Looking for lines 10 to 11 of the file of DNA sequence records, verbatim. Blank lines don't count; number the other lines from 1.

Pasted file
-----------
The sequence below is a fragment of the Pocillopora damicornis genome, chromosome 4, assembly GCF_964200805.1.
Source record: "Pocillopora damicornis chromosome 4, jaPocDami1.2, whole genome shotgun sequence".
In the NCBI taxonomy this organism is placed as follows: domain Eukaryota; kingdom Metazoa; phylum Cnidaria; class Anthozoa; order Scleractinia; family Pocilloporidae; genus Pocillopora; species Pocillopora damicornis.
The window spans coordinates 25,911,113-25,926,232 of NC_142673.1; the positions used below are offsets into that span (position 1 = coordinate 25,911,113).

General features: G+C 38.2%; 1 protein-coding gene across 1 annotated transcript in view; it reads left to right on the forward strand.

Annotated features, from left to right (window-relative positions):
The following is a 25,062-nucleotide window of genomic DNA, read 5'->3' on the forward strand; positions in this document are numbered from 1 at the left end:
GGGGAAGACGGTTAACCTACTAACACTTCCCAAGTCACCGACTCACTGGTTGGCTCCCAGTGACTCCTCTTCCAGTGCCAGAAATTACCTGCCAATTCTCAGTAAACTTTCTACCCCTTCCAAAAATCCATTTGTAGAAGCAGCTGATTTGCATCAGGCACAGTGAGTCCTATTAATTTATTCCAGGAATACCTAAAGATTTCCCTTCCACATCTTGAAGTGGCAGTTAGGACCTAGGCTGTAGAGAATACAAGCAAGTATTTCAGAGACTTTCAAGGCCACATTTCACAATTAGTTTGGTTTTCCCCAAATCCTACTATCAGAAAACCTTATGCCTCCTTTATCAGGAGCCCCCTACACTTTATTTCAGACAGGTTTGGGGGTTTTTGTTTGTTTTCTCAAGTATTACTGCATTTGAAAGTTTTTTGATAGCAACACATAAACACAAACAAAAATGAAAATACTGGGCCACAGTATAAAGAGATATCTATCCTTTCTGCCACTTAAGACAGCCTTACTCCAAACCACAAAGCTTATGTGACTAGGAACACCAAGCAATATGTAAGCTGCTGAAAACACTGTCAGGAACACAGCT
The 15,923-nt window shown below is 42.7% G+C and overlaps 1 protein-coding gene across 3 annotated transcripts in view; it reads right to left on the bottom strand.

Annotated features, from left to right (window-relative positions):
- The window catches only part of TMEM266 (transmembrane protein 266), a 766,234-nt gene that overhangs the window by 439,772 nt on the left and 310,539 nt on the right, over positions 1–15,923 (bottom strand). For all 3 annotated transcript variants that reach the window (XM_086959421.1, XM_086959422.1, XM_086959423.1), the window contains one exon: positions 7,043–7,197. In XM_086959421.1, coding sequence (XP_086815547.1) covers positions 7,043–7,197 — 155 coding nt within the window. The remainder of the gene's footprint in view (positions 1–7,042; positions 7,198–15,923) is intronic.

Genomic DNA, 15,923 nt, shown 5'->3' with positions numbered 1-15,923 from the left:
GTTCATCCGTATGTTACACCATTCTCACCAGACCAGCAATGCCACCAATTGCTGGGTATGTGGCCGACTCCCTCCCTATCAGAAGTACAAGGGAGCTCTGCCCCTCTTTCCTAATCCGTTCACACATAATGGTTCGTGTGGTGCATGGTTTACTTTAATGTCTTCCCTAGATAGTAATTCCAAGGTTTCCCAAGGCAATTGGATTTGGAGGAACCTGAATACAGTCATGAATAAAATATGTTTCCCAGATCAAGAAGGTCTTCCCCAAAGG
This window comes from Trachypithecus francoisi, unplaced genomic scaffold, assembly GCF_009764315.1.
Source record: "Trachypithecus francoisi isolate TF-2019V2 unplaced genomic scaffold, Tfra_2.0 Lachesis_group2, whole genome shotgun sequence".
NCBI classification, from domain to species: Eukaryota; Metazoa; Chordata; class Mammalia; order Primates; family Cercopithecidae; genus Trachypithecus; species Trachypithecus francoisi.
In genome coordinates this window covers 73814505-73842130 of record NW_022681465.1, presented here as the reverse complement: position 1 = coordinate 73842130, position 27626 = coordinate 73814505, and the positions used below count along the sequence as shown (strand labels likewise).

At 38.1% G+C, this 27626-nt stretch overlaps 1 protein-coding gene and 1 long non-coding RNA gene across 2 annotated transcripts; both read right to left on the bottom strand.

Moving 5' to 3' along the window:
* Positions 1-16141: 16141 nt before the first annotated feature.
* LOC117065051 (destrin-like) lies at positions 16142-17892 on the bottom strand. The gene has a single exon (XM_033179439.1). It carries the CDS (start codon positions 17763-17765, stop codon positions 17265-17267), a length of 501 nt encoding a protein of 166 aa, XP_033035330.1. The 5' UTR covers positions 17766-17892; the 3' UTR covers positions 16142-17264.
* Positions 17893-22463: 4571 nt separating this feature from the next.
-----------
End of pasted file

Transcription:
Annotated features, from left to right (window-relative positions):
- The window catches only part of TMEM266 (transmembrane protein 266), a 766,234-nt gene that overhangs the window by 439,772 nt on the left and 310,539 nt on the right, over positions 1–15,923 (bottom strand). For all 3 annotated transcript variants that reach the window (XM_086959421.1, XM_086959422.1, XM_086959423.1), the window contains one exon: positions 7,043–7,197. In XM_086959421.1, coding sequence (XP_086815547.1) covers positions 7,043–7,197 — 155 coding nt within the window. The remainder of the gene's footprint in view (positions 1–7,042; positions 7,198–15,923) is intronic.